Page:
Don’t ‘medal’ with the ‘peddle’!
I don’t regard myself as a pedant, and I try to avoid conversations that begin with “now, when I was a lad…” or “in my day…..” or even worse “in the good old days……”, when English was written and spoken properly…….but I have to confess that I am frequently amused by current uses and abuses of language.
We’ve all seen, by the roadside, garages that advertise “MOT’s while you wait” or signs that warn you a road is “Unsuitable for HGV’s”. Now the abuse of the apostrophe is so gaily rampant these days as to prompt a group of language conservationists to form the Apostrophe Protection Society…….I kid you not. If you are guilty of abusing an apostrophe in a public forum, they will hunt you down, ridicule you in public, and make an example of you before the international English-speaking community. If you get away with just a life-sentence in a high security lock-up, count yourself lucky!
Now, as some of you know, I take a ‘moderate’ interest in all things cycling, and I read a lot from a variety of periodicals, memoirs, travelogues, reviews and biographies. Cyclists, in general, are a relatively literate bunch. Some may lack imagination when it comes to writing about their reflections on a route or journey they have enjoyed but, generally, they can form sentences and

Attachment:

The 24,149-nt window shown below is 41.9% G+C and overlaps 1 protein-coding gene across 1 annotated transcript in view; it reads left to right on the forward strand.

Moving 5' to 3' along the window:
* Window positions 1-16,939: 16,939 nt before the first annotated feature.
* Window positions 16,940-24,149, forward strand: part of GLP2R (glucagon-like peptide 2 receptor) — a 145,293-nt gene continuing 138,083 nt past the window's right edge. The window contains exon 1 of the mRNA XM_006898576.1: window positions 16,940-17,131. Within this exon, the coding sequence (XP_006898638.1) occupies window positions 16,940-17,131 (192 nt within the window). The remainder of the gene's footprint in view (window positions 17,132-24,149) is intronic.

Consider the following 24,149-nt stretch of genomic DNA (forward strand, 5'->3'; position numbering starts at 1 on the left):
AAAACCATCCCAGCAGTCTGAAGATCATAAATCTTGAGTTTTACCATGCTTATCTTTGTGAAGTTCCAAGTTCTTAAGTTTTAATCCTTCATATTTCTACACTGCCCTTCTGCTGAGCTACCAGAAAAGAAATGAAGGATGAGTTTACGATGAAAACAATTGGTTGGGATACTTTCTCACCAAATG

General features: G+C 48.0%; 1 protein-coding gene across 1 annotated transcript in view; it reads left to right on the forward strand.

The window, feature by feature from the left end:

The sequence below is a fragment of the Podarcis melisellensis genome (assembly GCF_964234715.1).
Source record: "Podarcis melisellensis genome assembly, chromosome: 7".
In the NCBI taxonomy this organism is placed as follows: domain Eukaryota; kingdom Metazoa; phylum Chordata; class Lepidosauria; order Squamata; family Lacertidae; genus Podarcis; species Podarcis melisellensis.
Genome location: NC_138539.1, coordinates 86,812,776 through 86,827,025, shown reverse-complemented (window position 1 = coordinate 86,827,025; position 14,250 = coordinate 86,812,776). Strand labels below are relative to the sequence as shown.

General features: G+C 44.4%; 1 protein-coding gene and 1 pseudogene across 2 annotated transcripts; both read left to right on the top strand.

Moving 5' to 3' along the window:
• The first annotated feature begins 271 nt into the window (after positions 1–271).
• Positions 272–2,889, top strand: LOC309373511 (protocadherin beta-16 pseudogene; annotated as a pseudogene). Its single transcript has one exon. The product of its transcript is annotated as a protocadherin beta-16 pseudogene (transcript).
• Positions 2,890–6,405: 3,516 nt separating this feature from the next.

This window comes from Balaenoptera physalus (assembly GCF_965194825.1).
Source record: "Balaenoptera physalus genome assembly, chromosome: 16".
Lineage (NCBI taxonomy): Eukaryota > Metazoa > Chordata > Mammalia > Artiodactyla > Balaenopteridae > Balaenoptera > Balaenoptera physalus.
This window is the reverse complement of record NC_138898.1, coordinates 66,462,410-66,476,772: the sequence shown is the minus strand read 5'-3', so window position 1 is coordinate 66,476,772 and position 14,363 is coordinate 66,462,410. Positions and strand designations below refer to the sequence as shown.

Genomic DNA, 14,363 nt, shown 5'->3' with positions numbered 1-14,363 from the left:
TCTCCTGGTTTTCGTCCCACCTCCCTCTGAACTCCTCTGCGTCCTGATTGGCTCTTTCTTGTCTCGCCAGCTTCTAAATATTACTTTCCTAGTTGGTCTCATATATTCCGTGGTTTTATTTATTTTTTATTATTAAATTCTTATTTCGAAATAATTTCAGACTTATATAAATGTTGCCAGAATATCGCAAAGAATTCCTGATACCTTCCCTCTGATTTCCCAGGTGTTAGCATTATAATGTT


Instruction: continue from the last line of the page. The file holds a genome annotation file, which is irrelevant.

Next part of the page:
paragraphs, know roughly where full-stops, commas and apostrophes go, and get most of their spellings correct…….
Now, I did say only “most”, because there are a lot of pedallers out there who still can’t distinguish their ‘peddle’ from their ‘pedal’, or their ‘peddlers’ from their ‘pedallers’. I have just this minute read the following in an article: “….a tandem does really need two peddlers”. Now I really want to know if a pair of tandemists “will peddle their tandem to a car boot sale, so that they can pedal their wares”……or is it the other way around?
Excuse the unintended puns, but I hate tinkering with people’s (or is it peoples’) thinking, because to do so can mess with their ‘cycle-logical’ equanimity, but I really do need to know, when I climb on my bike, am I ‘hawking’ or ‘spinning cranks’?
Elsewhere in the world of cycling, there have been other developments in the use of language (and not just in cycling either). I’ve always thought of ‘podium’ only as a noun, but I now have to bow down to the superior intellect of our celebrated TV commentators who will quite happily say things like: “….now has Chris Froome done enough to podium at the end?”.
And if you always thought that ‘medal’ was only a noun……well, think again. It does actually exist as a verb meaning ‘to decorate with a medal’, but its usage has now been stretched to mean ‘ to win a medal’. Throughout the 2012 Olympics, we kept hearing things like: “….Wiggins is approaching the finishing line, and it looks as if he’s done enough to medal…..”….or is that to meddle? (Now I’m really confused).
So, what would the BBC’s erstwhile Brains Trust (or was that Brain’s Trust?) have said about all this?